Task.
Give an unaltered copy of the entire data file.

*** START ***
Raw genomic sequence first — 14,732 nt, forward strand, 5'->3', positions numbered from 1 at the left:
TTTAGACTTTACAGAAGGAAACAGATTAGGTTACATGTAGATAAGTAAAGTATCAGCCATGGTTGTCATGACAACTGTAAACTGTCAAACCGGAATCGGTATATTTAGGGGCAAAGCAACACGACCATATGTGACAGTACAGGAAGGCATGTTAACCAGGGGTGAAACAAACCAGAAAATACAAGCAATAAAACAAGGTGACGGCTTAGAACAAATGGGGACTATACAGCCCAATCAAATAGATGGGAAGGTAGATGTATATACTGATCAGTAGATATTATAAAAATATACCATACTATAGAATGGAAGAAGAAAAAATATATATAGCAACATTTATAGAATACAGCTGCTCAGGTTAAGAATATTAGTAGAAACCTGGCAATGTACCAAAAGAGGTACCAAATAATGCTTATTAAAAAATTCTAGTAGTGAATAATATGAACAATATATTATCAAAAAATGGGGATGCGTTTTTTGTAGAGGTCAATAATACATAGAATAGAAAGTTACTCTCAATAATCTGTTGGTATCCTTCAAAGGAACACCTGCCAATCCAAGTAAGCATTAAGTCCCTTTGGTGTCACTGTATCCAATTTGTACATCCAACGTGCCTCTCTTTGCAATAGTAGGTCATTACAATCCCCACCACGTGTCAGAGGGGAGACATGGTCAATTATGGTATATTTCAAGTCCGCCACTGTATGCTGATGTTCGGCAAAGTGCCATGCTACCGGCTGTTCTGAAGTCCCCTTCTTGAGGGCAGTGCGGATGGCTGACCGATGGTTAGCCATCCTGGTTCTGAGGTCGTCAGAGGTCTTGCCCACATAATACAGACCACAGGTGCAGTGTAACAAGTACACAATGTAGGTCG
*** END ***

Raw genomic sequence first — 14,732 nt, forward strand, 5'->3', positions numbered from 1 at the left:
TTTAGACTTTACAGAAGGAAACAGATTAGGTTACATGTAGATAAGTAAAGTATCAGCCATGGTTGTCATGACAACTGTAAACTGTCAAACCGGAATCGGTATATTTAGGGGCAAAGCAACACGACCATATGTGACAGTACAGGAAGGCATGTTAACCAGGGGTGAAACAAACCAGAAAATACAAGCAATAAAACAAGGTGACGGCTTAGAACAAATGGGGACTATACAGCCCAATCAAATAGATGGGAAGGTAGATGTATATACTGATCAGTAGATATTATAAAAATATACCATACTATAGAATGGAAGAAGAAAAAATATATATAGCAACATTTATAGAATACAGCTGCTCAGGTTAAGAATATTAGTAGAAACCTGGCAATGTACCAAAAGAGGTACCAAATAATGCTTATTAAAAAATTCTAGTAGTGAATAATATGAACAATATATTATCAAAAAATGGGGATGCGTTTTTTGTAGAGGTCAATAATACATAGAATAGAAAGTTACTCTCAATAATCTGTTGGTATCCTTCAAAGGAACACCTGCCAATCCAAGTAAGCATTAAGTCCCTTTGGTGTCACTGTATCCAATTTGTACATCCAACGTGCCTCTCTTTGCAATAGTAGGTCATTACAATCCCCACCACGTGTCAGAGGGGAGACATGGTCAATTATGGTATATTTCAAGTCCGCCACTGTATGCTGATGTTCGGCAAAGTGCCATGCTACCGGCTGTTCTGAAGTCCCCTTCTTGAGGGCAGTGCGGATGGCTGACCGATGGTTAGCCATCCTGGTTCTGAGGTCGTCAGAGGTCTTGCCCACATAATACAGACCACAGGTGCAGTGTAACAAGTACACAATGTAGGTCG